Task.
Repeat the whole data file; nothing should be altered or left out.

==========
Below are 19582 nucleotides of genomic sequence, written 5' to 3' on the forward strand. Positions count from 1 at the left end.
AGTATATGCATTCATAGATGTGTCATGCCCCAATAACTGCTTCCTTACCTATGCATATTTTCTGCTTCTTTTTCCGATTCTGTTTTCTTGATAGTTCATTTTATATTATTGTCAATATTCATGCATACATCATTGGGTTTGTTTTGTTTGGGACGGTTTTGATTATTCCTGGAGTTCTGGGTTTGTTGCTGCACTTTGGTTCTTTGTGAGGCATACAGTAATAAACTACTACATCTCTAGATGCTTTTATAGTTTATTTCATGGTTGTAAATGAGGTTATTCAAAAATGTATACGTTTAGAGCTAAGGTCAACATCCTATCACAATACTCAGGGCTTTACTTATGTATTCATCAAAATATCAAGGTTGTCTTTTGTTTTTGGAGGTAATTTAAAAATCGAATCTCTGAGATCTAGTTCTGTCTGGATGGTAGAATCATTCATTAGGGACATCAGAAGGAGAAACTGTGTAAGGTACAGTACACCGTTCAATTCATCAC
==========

Below are 19582 nucleotides of genomic sequence, written 5' to 3' on the forward strand. Positions count from 1 at the left end.
AGTATATGCATTCATAGATGTGTCATGCCCCAATAACTGCTTCCTTACCTATGCATATTTTCTGCTTCTTTTTCCGATTCTGTTTTCTTGATAGTTCATTTTATATTATTGTCAATATTCATGCATACATCATTGGGTTTGTTTTGTTTGGGACGGTTTTGATTATTCCTGGAGTTCTGGGTTTGTTGCTGCACTTTGGTTCTTTGTGAGGCATACAGTAATAAACTACTACATCTCTAGATGCTTTTATAGTTTATTTCATGGTTGTAAATGAGGTTATTCAAAAATGTATACGTTTAGAGCTAAGGTCAACATCCTATCACAATACTCAGGGCTTTACTTATGTATTCATCAAAATATCAAGGTTGTCTTTTGTTTTTGGAGGTAATTTAAAAATCGAATCTCTGAGATCTAGTTCTGTCTGGATGGTAGAATCATTCATTAGGGACATCAGAAGGAGAAACTGTGTAAGGTACAGTACACCGTTCAATTCATCAC